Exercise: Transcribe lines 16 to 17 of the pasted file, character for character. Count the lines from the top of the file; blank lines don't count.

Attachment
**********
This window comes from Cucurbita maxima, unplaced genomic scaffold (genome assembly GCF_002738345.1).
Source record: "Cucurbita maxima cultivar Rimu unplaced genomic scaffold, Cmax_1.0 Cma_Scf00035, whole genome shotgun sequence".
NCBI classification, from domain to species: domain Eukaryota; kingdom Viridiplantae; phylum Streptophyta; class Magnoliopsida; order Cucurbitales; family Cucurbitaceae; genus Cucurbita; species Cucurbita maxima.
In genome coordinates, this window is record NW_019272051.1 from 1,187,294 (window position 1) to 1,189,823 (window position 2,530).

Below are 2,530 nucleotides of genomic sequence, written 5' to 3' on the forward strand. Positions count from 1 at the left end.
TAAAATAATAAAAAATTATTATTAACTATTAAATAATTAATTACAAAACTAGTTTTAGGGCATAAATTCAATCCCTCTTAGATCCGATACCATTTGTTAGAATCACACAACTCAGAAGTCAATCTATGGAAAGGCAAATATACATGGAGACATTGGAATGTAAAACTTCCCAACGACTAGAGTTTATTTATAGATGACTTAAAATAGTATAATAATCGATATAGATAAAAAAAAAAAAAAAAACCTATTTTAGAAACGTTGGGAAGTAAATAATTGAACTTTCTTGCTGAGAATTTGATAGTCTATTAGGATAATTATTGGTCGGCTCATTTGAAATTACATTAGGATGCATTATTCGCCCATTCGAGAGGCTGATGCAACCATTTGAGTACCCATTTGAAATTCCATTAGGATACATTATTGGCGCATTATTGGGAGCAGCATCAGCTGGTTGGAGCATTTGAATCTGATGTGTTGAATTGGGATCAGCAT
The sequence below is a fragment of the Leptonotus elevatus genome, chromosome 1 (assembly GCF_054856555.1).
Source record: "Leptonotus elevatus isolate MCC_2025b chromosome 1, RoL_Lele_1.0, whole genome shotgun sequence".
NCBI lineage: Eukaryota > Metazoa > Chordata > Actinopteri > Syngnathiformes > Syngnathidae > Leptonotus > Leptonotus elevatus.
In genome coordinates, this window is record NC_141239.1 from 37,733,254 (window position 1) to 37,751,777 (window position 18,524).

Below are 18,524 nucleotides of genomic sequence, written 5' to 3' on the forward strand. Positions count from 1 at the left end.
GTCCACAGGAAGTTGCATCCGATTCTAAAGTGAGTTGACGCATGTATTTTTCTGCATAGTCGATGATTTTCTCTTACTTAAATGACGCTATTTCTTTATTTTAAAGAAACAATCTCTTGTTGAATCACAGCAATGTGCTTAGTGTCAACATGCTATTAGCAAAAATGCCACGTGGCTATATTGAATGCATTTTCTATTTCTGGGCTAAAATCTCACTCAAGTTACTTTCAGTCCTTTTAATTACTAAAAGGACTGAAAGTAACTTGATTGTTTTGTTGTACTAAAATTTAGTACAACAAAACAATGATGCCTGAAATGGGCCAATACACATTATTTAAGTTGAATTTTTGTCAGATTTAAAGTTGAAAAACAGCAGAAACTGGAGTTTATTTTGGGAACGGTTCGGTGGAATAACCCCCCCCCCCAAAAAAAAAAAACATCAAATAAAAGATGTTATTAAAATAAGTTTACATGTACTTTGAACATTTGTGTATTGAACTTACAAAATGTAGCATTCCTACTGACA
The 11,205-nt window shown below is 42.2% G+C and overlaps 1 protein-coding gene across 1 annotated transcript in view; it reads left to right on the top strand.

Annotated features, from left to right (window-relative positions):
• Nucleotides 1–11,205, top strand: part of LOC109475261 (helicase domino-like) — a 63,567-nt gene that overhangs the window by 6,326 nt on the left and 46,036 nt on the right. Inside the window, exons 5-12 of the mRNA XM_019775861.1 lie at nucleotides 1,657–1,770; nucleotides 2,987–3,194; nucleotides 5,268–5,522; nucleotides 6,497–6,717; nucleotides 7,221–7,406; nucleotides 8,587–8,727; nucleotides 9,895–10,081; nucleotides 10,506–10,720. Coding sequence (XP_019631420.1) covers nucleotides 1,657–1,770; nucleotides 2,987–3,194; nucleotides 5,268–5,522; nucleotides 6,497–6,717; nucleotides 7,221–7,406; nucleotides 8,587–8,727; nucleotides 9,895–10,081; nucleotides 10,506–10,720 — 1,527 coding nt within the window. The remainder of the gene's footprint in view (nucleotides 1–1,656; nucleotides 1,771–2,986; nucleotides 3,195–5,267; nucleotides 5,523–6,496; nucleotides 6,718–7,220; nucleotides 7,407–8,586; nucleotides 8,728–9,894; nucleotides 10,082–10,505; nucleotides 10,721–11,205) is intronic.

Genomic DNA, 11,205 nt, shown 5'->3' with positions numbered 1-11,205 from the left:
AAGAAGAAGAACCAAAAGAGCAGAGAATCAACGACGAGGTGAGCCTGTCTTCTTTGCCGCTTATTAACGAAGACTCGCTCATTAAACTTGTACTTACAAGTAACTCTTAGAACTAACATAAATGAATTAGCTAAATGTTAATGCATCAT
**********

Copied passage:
Genomic DNA, 11,205 nt, shown 5'->3' with positions numbered 1-11,205 from the left:
AAGAAGAAGAACCAAAAGAGCAGAGAATCAACGACGAGGTGAGCCTGTCTTCTTTGCCGCTTATTAACGAAGACTCGCTCATTAAACTTGTACTTACAAGTAACTCTTAGAACTAACATAAATGAATTAGCTAAATGTTAATGCATCAT